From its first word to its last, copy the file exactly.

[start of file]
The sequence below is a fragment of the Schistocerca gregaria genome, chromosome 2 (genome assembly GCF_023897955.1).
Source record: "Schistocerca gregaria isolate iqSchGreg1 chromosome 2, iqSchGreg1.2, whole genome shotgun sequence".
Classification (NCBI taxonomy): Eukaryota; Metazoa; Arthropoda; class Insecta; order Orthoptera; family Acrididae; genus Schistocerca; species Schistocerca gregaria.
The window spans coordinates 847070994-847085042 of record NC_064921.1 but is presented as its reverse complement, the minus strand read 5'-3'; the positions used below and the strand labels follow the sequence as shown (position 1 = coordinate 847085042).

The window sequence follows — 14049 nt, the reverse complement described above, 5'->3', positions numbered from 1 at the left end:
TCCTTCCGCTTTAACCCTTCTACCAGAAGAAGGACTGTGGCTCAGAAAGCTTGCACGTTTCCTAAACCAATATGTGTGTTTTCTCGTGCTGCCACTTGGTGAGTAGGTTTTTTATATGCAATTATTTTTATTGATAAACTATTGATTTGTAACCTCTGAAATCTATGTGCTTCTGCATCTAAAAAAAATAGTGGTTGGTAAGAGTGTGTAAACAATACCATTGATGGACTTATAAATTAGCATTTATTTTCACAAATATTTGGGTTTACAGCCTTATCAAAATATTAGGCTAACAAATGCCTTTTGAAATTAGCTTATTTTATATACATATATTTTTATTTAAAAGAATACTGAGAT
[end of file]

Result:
The sequence below is a fragment of the Schistocerca gregaria genome, chromosome 2 (genome assembly GCF_023897955.1).
Source record: "Schistocerca gregaria isolate iqSchGreg1 chromosome 2, iqSchGreg1.2, whole genome shotgun sequence".
Classification (NCBI taxonomy): Eukaryota; Metazoa; Arthropoda; class Insecta; order Orthoptera; family Acrididae; genus Schistocerca; species Schistocerca gregaria.
The window spans coordinates 847070994-847085042 of record NC_064921.1 but is presented as its reverse complement, the minus strand read 5'-3'; the positions used below and the strand labels follow the sequence as shown (position 1 = coordinate 847085042).

The window sequence follows — 14049 nt, the reverse complement described above, 5'->3', positions numbered from 1 at the left end:
TCCTTCCGCTTTAACCCTTCTACCAGAAGAAGGACTGTGGCTCAGAAAGCTTGCACGTTTCCTAAACCAATATGTGTGTTTTCTCGTGCTGCCACTTGGTGAGTAGGTTTTTTATATGCAATTATTTTTATTGATAAACTATTGATTTGTAACCTCTGAAATCTATGTGCTTCTGCATCTAAAAAAAATAGTGGTTGGTAAGAGTGTGTAAACAATACCATTGATGGACTTATAAATTAGCATTTATTTTCACAAATATTTGGGTTTACAGCCTTATCAAAATATTAGGCTAACAAATGCCTTTTGAAATTAGCTTATTTTATATACATATATTTTTATTTAAAAGAATACTGAGAT